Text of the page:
Crytek UK handed in formal grievance letters on Wednesday then packed their things and left the building. It is unclear at this time if any of the staff will be returning to help out, or if they’re all wanting to terminate their contracts permanently, but it’s no secret that Crytek staff have been seeking other employment and jumping ship for months now.
Rumour has it that Deep Silver could acquire Crytek, especially since they’re the publisher of Cryteks current work in progress, Homefront, especially since Deep Silver have invested heavily in the development of Homefront.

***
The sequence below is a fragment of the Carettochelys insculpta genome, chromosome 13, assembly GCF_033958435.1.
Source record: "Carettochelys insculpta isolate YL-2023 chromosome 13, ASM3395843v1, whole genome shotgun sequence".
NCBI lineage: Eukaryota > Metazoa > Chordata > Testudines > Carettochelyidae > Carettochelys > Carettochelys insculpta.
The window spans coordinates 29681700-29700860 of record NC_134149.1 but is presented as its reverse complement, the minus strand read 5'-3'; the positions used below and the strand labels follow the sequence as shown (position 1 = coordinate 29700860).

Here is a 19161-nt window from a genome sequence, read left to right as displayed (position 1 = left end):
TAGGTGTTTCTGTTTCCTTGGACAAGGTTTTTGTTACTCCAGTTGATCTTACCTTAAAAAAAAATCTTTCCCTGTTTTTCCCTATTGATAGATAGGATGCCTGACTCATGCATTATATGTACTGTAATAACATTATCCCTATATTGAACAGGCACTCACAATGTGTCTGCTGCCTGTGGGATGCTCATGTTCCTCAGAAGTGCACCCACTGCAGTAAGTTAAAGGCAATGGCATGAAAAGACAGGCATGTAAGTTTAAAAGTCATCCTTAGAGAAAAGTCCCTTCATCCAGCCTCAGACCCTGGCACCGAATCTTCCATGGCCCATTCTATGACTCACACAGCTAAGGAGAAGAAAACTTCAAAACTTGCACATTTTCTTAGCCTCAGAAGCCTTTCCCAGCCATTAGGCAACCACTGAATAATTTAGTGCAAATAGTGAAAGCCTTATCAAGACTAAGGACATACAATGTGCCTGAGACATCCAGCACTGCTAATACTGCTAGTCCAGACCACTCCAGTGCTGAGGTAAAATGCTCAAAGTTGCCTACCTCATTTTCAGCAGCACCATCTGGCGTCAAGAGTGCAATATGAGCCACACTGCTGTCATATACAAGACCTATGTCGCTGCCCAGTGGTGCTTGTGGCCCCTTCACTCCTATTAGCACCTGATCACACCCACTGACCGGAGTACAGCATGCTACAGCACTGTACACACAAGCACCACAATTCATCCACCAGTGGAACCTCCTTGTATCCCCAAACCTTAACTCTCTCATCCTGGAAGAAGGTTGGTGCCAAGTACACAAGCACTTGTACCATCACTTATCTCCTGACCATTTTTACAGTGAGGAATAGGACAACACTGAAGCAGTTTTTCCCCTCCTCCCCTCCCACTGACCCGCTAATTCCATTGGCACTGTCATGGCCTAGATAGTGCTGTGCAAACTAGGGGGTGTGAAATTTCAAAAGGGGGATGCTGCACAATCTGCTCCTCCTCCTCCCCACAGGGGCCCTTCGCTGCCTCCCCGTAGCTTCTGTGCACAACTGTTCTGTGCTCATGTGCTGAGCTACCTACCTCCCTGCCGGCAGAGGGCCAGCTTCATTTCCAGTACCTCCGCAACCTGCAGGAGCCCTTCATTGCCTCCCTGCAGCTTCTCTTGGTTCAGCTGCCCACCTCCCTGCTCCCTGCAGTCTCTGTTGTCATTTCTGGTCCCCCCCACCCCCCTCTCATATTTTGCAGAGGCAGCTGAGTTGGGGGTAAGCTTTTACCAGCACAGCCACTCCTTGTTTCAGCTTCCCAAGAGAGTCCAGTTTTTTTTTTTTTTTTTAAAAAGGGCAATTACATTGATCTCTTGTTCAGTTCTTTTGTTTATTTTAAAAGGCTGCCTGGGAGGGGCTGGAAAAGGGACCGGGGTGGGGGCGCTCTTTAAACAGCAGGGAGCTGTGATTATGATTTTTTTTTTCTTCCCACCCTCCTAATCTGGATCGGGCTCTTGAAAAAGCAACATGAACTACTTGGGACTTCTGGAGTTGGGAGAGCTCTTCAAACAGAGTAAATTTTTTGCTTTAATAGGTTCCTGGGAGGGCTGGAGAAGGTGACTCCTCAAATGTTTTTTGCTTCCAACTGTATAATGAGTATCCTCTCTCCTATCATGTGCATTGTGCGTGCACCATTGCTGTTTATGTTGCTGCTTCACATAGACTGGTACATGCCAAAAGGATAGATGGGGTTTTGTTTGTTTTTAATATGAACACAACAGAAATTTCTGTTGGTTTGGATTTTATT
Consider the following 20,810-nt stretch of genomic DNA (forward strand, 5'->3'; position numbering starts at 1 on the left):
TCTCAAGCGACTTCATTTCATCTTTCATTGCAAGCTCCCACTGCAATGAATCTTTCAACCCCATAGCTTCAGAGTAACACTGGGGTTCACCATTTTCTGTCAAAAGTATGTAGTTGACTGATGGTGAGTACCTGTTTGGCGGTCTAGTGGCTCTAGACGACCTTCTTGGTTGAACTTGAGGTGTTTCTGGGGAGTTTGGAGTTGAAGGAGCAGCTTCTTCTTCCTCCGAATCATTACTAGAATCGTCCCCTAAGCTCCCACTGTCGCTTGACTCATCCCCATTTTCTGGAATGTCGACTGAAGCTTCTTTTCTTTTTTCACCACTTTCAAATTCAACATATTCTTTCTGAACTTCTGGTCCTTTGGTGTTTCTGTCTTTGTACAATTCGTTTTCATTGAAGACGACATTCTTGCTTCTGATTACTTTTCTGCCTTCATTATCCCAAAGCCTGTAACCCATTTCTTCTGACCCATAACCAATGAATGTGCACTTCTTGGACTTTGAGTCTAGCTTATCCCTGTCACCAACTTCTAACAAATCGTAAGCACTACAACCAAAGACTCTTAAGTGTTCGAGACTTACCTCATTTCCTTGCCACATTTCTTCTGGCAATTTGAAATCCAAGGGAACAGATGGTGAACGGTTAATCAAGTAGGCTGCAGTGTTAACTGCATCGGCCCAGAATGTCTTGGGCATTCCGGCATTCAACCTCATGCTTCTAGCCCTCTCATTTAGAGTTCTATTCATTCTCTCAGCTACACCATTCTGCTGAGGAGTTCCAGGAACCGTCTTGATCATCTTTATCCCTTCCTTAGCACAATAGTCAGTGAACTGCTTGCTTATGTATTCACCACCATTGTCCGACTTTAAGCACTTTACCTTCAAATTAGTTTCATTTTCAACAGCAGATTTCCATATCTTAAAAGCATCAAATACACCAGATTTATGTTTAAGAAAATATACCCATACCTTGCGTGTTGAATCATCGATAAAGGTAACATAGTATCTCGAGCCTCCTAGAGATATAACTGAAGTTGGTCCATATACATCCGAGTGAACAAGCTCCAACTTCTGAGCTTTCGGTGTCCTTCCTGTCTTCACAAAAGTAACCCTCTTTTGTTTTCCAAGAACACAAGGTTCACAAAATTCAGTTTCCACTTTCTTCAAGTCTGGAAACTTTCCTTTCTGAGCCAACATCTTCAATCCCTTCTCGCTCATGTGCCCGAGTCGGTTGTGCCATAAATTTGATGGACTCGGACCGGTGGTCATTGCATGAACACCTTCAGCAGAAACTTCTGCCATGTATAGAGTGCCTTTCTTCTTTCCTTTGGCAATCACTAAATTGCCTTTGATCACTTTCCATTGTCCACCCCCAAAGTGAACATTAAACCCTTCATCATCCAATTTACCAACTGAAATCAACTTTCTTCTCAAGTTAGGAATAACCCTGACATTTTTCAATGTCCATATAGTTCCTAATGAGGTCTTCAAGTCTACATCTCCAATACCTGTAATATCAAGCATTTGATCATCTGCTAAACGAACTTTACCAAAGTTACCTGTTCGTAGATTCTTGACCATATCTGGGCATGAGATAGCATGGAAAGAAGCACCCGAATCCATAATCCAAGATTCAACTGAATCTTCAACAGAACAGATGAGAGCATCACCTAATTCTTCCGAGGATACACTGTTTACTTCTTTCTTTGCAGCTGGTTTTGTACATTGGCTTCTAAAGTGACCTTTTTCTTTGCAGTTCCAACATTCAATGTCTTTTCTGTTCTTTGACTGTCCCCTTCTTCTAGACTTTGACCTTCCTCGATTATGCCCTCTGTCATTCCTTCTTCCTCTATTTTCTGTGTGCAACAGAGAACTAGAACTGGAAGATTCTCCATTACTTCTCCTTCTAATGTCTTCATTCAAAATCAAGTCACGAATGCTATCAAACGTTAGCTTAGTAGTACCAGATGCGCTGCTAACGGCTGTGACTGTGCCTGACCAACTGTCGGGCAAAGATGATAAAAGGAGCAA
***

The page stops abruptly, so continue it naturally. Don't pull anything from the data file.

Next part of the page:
Thank you Techienews for providing us with this information.
This is one of those moments in my gaming career that I open my wallet and being throwing money at my screen, because as much love and hate that goes around for the HD remake trend these days, things like this crop us and you can’t help but wish it was really in development.
Sony London’s Environment Artist has finished recreating the first race track from the much-loved N64 title “Star Wars Episode I: Racer” and the end result is pure unadulterated graphics porn. The artist behind this feat of graphical wonder is Ben Keeling, as he has spent the last three months in CryEngine to recreate the map. He had originally started in Unreal Engine 4, but regardless of his methods or engines, the final renders that he has created as nothing short of stunning.